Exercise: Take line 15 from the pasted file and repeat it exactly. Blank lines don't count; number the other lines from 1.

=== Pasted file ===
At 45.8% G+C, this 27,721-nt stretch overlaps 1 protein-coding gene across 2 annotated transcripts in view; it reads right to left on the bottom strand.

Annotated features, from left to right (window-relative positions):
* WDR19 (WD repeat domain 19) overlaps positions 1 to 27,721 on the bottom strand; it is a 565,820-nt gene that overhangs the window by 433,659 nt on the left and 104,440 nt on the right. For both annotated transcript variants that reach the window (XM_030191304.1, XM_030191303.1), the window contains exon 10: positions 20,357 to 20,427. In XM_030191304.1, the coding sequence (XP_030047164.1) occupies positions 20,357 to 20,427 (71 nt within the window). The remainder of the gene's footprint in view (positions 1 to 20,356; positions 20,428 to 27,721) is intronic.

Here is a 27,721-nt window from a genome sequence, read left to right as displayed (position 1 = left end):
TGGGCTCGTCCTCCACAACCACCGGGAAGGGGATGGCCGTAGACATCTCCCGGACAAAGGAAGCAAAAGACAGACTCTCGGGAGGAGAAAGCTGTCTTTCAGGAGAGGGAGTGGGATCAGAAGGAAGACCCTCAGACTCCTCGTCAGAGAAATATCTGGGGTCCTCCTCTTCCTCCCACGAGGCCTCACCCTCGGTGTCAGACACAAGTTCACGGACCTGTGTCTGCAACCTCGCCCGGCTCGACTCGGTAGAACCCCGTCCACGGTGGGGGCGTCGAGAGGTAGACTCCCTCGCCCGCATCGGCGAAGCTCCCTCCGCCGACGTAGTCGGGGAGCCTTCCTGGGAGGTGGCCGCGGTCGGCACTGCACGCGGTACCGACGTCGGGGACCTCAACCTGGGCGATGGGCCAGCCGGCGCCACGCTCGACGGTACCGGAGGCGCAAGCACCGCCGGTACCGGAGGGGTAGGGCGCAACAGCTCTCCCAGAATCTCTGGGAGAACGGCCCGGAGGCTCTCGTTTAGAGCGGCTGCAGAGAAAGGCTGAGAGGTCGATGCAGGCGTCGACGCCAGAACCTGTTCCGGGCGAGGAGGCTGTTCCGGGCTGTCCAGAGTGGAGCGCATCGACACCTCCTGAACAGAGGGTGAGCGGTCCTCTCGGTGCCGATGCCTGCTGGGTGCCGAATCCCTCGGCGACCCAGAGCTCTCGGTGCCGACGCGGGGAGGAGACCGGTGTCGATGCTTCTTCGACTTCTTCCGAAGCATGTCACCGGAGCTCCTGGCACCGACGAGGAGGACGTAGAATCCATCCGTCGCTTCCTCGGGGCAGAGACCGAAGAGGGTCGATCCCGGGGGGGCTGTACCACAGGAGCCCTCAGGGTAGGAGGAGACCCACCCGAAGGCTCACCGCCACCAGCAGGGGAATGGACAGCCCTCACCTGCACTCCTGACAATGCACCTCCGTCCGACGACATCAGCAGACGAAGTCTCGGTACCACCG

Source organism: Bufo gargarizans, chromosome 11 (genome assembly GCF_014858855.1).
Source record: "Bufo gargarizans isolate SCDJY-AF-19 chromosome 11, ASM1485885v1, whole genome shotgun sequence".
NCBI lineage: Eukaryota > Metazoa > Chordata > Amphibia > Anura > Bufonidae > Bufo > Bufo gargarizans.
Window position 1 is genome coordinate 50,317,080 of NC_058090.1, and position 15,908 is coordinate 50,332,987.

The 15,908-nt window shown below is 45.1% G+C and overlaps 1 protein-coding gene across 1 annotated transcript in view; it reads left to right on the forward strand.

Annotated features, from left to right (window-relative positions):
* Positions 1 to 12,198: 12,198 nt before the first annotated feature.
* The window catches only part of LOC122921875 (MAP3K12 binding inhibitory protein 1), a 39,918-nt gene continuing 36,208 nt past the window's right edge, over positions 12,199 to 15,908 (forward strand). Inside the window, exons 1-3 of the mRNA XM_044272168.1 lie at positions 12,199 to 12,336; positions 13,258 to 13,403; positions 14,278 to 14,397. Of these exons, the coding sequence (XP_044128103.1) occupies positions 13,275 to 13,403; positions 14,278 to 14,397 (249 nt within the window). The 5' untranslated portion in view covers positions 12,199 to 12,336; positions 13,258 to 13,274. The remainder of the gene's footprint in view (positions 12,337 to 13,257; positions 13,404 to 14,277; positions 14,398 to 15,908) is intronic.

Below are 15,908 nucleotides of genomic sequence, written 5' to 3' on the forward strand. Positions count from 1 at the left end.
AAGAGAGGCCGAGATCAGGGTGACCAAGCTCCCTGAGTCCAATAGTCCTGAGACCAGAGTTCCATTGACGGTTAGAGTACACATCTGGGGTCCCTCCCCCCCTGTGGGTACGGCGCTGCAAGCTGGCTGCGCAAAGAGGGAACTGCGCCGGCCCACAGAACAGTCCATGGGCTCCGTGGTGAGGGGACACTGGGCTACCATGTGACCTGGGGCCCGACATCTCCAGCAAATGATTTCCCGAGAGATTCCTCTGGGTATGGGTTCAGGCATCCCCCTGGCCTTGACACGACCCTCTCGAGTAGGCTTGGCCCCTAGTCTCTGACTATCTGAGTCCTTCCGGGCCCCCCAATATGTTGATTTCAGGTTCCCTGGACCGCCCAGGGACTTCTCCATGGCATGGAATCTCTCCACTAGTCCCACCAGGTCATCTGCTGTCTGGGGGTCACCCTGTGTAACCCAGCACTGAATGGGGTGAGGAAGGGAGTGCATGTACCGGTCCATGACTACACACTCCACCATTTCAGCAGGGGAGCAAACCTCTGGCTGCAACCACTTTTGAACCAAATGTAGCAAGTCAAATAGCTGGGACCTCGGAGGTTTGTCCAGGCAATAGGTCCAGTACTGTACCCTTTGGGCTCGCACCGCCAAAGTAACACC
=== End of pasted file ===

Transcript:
AAGAGAGGCCGAGATCAGGGTGACCAAGCTCCCTGAGTCCAATAGTCCTGAGACCAGAGTTCCATTGACGGTTAGAGTACACATCTGGGGTCCCTCCCCCCCTGTGGGTACGGCGCTGCAAGCTGGCTGCGCAAAGAGGGAACTGCGCCGGCCCACAGAACAGTCCATGGGCTCCGTGGTGAGGGGACACTGGGCTACCATGTGACCTGGGGCCCGACATCTCCAGCAAATGATTTCCCGAGAGATTCCTCTGGGTATGGGTTCAGGCATCCCCCTGGCCTTGACACGACCCTCTCGAGTAGGCTTGGCCCCTAGTCTCTGACTATCTGAGTCCTTCCGGGCCCCCCAATATGTTGATTTCAGGTTCCCTGGACCGCCCAGGGACTTCTCCATGGCATGGAATCTCTCCACTAGTCCCACCAGGTCATCTGCTGTCTGGGGGTCACCCTGTGTAACCCAGCACTGAATGGGGTGAGGAAGGGAGTGCATGTACCGGTCCATGACTACACACTCCACCATTTCAGCAGGGGAGCAAACCTCTGGCTGCAACCACTTTTGAACCAAATGTAGCAAGTCAAATAGCTGGGACCTCGGAGGTTTGTCCAGGCAATAGGTCCAGTACTGTACCCTTTGGGCTCGCACCGCCAAAGTAACACC